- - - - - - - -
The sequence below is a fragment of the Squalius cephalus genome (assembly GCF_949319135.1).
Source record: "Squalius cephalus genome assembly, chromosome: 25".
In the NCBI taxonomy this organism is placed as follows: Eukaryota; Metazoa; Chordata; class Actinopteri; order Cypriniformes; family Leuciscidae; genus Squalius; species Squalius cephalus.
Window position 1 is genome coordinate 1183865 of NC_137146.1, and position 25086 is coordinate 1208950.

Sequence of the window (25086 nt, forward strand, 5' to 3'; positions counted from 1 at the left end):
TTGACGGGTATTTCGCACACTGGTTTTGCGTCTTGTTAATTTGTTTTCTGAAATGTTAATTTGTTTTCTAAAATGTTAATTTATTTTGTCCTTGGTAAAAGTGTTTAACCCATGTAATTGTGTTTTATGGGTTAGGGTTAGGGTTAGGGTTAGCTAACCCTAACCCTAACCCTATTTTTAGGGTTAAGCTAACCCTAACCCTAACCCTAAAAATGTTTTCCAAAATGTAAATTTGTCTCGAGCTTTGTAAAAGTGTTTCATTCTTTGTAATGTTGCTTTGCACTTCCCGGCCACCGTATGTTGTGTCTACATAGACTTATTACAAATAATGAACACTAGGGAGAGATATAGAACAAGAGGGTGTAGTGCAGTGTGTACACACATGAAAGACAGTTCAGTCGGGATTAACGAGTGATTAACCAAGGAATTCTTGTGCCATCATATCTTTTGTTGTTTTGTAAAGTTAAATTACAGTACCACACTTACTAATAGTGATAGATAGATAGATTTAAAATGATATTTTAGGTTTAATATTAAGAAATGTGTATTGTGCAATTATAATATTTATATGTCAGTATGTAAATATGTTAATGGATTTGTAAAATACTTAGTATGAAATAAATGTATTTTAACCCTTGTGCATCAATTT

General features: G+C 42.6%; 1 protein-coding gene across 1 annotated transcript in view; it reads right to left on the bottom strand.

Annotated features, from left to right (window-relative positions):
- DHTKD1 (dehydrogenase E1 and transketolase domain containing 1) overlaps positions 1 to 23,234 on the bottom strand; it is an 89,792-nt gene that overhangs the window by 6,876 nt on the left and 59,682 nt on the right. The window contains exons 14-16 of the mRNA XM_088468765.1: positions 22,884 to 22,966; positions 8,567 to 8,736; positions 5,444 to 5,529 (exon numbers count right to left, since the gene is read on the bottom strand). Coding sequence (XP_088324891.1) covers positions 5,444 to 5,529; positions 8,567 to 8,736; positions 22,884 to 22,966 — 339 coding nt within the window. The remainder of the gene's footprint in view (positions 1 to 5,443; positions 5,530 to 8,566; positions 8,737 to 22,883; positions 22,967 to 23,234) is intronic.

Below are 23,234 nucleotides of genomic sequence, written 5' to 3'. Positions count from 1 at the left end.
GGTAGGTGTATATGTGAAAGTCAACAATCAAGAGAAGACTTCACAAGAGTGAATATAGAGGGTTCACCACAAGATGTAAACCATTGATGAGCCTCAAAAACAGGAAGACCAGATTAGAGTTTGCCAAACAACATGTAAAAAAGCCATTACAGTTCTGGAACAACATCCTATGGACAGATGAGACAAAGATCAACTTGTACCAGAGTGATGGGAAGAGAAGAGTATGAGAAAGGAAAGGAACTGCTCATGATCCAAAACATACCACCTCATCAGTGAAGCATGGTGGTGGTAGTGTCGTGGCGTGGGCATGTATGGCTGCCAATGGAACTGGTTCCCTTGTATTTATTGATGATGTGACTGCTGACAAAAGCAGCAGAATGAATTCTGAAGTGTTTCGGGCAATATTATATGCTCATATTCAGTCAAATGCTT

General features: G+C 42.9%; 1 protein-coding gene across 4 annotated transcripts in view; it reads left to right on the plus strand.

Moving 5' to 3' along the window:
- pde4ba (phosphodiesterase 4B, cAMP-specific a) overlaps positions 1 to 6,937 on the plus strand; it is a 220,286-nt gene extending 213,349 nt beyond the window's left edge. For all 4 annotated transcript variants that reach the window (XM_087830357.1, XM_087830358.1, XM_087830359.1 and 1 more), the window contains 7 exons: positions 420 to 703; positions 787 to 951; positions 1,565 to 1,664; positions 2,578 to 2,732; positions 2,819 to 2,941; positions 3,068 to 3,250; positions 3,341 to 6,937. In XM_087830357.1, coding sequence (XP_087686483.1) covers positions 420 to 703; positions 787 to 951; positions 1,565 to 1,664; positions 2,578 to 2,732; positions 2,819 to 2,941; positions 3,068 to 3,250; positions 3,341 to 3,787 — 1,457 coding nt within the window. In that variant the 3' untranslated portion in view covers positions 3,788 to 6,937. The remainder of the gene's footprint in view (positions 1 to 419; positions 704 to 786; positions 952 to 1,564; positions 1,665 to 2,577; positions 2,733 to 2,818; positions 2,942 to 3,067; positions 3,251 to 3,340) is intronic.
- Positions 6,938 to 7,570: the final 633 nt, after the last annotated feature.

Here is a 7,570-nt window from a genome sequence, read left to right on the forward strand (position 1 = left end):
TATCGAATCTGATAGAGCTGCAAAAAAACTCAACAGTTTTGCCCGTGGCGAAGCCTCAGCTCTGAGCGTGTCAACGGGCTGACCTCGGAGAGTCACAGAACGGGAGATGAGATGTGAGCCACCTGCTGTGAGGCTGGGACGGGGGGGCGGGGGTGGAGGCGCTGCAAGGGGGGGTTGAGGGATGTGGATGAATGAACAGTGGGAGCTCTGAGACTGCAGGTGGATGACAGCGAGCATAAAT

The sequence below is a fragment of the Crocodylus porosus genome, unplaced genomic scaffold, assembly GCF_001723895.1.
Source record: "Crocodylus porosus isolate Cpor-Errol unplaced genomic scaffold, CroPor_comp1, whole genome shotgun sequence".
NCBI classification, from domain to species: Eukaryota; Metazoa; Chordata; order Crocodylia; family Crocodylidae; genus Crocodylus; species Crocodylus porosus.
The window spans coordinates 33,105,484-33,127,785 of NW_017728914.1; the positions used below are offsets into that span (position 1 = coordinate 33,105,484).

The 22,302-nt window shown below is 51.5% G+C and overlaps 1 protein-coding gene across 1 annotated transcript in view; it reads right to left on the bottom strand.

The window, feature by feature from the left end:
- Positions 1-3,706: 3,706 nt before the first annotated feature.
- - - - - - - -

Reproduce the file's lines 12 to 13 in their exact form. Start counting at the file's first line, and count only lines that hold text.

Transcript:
General features: G+C 42.9%; 1 protein-coding gene across 4 annotated transcripts in view; it reads left to right on the plus strand.

Moving 5' to 3' along the window: